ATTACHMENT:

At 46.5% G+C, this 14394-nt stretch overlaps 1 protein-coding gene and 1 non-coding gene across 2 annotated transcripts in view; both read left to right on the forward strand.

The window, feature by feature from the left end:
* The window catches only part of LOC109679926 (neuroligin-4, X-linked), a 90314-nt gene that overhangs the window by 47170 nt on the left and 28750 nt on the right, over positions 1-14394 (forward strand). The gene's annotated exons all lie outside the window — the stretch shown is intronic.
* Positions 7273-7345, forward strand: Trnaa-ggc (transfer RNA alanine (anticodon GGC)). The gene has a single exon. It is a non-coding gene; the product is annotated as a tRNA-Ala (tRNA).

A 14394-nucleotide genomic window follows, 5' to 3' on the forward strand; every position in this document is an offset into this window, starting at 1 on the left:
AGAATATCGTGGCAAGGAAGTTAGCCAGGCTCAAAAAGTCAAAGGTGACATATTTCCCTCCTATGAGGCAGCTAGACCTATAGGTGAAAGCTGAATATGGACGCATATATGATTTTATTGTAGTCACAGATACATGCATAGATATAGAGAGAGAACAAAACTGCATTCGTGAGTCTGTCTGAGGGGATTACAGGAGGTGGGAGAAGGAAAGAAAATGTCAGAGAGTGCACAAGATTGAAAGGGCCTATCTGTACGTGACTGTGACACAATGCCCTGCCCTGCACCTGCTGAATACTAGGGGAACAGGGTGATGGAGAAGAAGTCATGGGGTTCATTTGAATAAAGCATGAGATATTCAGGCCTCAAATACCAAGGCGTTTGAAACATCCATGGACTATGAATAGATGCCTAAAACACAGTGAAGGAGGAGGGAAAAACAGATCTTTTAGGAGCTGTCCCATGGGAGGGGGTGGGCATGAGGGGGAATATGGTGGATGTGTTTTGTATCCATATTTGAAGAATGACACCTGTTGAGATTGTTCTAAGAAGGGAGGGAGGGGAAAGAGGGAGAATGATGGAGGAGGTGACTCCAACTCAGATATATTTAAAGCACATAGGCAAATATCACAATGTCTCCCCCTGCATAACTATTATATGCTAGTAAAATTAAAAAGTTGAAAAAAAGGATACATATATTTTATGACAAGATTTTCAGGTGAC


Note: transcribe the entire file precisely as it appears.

At 46.5% G+C, this 14394-nt stretch overlaps 1 protein-coding gene and 1 non-coding gene across 2 annotated transcripts in view; both read left to right on the forward strand.

The window, feature by feature from the left end:
* The window catches only part of LOC109679926 (neuroligin-4, X-linked), a 90314-nt gene that overhangs the window by 47170 nt on the left and 28750 nt on the right, over positions 1-14394 (forward strand). The gene's annotated exons all lie outside the window — the stretch shown is intronic.
* Positions 7273-7345, forward strand: Trnaa-ggc (transfer RNA alanine (anticodon GGC)). The gene has a single exon. It is a non-coding gene; the product is annotated as a tRNA-Ala (tRNA).

A 14394-nucleotide genomic window follows, 5' to 3' on the forward strand; every position in this document is an offset into this window, starting at 1 on the left:
AGAATATCGTGGCAAGGAAGTTAGCCAGGCTCAAAAAGTCAAAGGTGACATATTTCCCTCCTATGAGGCAGCTAGACCTATAGGTGAAAGCTGAATATGGACGCATATATGATTTTATTGTAGTCACAGATACATGCATAGATATAGAGAGAGAACAAAACTGCATTCGTGAGTCTGTCTGAGGGGATTACAGGAGGTGGGAGAAGGAAAGAAAATGTCAGAGAGTGCACAAGATTGAAAGGGCCTATCTGTACGTGACTGTGACACAATGCCCTGCCCTGCACCTGCTGAATACTAGGGGAACAGGGTGATGGAGAAGAAGTCATGGGGTTCATTTGAATAAAGCATGAGATATTCAGGCCTCAAATACCAAGGCGTTTGAAACATCCATGGACTATGAATAGATGCCTAAAACACAGTGAAGGAGGAGGGAAAAACAGATCTTTTAGGAGCTGTCCCATGGGAGGGGGTGGGCATGAGGGGGAATATGGTGGATGTGTTTTGTATCCATATTTGAAGAATGACACCTGTTGAGATTGTTCTAAGAAGGGAGGGAGGGGAAAGAGGGAGAATGATGGAGGAGGTGACTCCAACTCAGATATATTTAAAGCACATAGGCAAATATCACAATGTCTCCCCCTGCATAACTATTATATGCTAGTAAAATTAAAAAGTTGAAAAAAAGGATACATATATTTTATGACAAGATTTTCAGGTGAC